Hendrick expanding speedway site to four more dealerships

Hendrick expanding speedway site to four more dealerships

Credit: David Puckett / Charlotte Observer

Hendrick expanding speedway site to four more dealerships

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by ELY PORTILLO / Charlotte Observer

WCNC.com

Posted on November 28, 2012 at 7:20 AM

Updated Sunday, Nov 3 at 5:13 PM

CHARLOTTE, N.C. -- Charlotte-based Hendrick Automotive Group will build a $55 million, four-dealership auto mall on Bruton Smith Boulevard in Cabarrus County, the car dealer’s latest expansion as the economy improves and major road projects approach completion.

Gene Cocchi, Hendrick’s vice president of real estate, said the auto mall will be built on 40 acres across from Hendrick’s existing Toyota and Honda dealerships near Charlotte Motor Speedway. Hendrick hopes to open the new auto mall in late 2014.

“There are going to be a lot of cars” at the new site, Cocchi told the Observer at Hendrick’s Monroe Road headquarters Tuesday. “It’s a big investment.”

The new Speedway Auto Mall will have about 700 cars among its dealerships. Hendrick also hopes to sign two additional manufacturers, bringing the total number of dealerships at the site to six.

Three of the dealerships – Kia, Fiat, and Volkswagen – will be brand new, and the fourth, Hendrick Chrysler Dodge Jeep Ram, will move from its current location in Concord to the new auto mall. Hendrick closed its acquisition of the former Tim Marburger dealership in Concord earlier this year.

The auto mall is Hendrick’s second recent major project north of Charlotte. Earlier this year, the Hendrick Luxury Auto Mall opened at the interchange of Interstate 485 and Interstate 77. That project, an auto mall with BMW, Lexus and Mercedes dealerships, was also $55 million, Hendrick said.

Like the Luxury Auto Mall, the Speedway Auto Mall project was put on hold for years. Hendrick purchased 30 acres at the site in 2004, and bought the remaining 10 acres earlier this year when the project was finalized.

The company was waiting for road projects – such as the completion of I-485 and the widening of I-85 – and then for the effects of the recession to pass, Cocchi said.

Vehicle sales in the U.S. this year are expected to total more than 14.2 million, according to the National Automobile Dealers Association, up from last year’s total of 13.5 million. That’s still down, however, from pre-recession sales levels that regularly topped 16 million a year.

The number of new-car dealerships in the U.S. is also back on the rise, according to NADA’s 2012 report, released earlier this year. In the first quarter of 2012, the number of dealerships rose by 66. Still, the industry was hit by thousands of closures during the recession: According to the NADA, there were 17,540 new-car dealerships as of January 2012, down from 21,725 in 2003.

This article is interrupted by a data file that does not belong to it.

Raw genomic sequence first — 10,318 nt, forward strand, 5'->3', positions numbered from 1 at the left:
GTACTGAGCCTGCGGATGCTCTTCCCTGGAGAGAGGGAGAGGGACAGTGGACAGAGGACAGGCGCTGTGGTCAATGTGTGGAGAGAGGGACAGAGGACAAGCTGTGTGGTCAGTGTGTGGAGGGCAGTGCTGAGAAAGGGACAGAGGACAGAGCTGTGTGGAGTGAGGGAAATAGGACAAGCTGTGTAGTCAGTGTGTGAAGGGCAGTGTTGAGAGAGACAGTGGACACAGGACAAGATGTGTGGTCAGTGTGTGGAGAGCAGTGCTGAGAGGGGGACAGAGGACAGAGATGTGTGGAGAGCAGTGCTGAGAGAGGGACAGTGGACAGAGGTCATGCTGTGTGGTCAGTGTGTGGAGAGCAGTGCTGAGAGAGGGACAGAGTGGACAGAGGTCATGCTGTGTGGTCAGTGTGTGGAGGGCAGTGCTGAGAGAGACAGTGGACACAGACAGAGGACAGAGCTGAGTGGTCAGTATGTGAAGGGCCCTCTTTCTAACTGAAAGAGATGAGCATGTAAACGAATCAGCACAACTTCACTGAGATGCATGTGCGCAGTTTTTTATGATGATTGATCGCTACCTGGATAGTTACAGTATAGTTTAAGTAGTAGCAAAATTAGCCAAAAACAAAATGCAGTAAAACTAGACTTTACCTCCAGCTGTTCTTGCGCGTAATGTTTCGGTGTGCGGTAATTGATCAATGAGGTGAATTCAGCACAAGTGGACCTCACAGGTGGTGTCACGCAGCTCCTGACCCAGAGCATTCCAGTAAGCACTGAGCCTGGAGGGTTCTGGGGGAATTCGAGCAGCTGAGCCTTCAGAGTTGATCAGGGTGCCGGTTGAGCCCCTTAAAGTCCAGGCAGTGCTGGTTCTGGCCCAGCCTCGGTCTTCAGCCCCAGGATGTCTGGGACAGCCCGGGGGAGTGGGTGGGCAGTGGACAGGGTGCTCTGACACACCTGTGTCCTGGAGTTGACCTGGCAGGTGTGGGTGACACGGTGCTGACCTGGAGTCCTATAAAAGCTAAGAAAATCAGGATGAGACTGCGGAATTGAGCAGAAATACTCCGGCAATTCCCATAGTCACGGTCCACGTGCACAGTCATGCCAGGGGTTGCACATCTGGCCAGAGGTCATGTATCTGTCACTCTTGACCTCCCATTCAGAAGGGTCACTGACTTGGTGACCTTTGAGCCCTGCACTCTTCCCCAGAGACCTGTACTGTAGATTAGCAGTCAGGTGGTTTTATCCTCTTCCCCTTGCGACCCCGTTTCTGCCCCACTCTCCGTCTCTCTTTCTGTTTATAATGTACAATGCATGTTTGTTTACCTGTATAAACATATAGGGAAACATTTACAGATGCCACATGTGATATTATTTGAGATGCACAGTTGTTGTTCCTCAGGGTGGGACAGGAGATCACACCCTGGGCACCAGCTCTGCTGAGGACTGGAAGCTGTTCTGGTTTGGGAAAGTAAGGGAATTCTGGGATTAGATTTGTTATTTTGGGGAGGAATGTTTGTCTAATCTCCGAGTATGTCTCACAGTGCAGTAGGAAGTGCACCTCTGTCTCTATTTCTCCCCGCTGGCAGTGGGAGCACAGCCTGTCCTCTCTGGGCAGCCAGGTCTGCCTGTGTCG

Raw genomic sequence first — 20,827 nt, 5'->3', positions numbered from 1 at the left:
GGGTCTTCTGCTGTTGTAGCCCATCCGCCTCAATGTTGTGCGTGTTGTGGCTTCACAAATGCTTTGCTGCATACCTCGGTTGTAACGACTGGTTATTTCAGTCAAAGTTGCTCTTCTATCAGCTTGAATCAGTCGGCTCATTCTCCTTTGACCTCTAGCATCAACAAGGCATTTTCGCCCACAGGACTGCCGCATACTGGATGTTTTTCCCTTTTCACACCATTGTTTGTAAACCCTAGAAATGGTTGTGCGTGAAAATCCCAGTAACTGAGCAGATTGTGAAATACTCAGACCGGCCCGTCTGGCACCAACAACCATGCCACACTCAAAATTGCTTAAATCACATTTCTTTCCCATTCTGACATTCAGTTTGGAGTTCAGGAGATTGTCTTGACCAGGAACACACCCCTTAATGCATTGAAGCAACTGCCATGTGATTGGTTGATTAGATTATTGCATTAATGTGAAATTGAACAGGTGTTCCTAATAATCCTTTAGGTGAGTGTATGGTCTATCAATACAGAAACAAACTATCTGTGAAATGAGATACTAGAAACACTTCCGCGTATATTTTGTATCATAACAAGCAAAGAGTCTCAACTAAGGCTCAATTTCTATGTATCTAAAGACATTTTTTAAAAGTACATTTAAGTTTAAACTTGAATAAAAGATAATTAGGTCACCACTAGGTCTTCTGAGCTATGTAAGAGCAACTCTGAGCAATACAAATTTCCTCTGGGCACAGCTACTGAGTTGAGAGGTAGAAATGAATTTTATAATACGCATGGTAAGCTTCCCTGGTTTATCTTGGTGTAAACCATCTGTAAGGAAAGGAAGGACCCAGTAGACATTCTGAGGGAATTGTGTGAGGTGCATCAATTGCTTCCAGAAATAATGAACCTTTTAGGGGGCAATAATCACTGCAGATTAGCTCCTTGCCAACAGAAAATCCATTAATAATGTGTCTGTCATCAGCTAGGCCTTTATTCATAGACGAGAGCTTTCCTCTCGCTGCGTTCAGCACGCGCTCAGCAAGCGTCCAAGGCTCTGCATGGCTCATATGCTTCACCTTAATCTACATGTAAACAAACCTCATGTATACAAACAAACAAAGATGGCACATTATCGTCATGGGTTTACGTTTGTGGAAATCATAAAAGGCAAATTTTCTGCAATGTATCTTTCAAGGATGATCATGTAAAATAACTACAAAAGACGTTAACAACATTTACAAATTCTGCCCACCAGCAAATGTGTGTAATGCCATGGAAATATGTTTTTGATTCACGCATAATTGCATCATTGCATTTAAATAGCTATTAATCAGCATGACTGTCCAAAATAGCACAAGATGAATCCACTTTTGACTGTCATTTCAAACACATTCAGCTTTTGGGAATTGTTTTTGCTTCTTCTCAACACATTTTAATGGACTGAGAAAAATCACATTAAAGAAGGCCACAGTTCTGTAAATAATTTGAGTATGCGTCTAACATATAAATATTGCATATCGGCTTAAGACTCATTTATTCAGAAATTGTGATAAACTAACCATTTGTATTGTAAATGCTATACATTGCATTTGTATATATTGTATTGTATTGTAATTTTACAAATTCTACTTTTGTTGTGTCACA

Hendrick, which is privately held, is set to have its best year for sales this year, company officials said, with sales at its 85 dealerships on track to top $6 billion.

Hendrick officials see the completion of major road projects as critical. I-485 is supposed to be completed in late 2014, when the new auto mall opens, and will link I-77 to I-85. Work along the final stretch is proceeding: This weekend, the N.C. Department of Transportation will close I-85 North around I-485 to accommodate work on the new, $92 million interchange there.

“The corridors are soon to be completed,” said Cocchi, providing critical connectivity to draw enough traffic to Hendrick’s auto malls. “That just makes it more convenient and accessible.”

The areas north of Charlotte have also seen enough demographic growth to support the new dealerships, Cocchi said.

The dealership buildings on the site will range from about 32,000 square feet to 45,000 square feet. Hendrick is also building an 80,000 square foot building for future use, where it hopes to lure another large carmaker to open a dealership on the site. The new auto mall will bring the total number of Hendrick stores in Charlotte to 27.

The land near West Cabarrus Church abuts a campground used by fans during races at Charlotte Motor Speedway. Cocchi said Hendrick will build a better access road for the church as part of the project.

The company is securing permits to begin clearing the land, which it hopes to begin as early as next month, Cocchi said. After that, Hendrick will have to blast bedrock – carefully, so as to avoid damaging nearby hotels and other buildings – before beginning construction on the building.

The site will stretch along Bruton Smith Boulevard for more than a third of a mile. Cocchi said size and concentration of dealerships will help further raise Hendrick’s profile in the area.

“Our goal is to be seen,” he said. “And this is great for that.”

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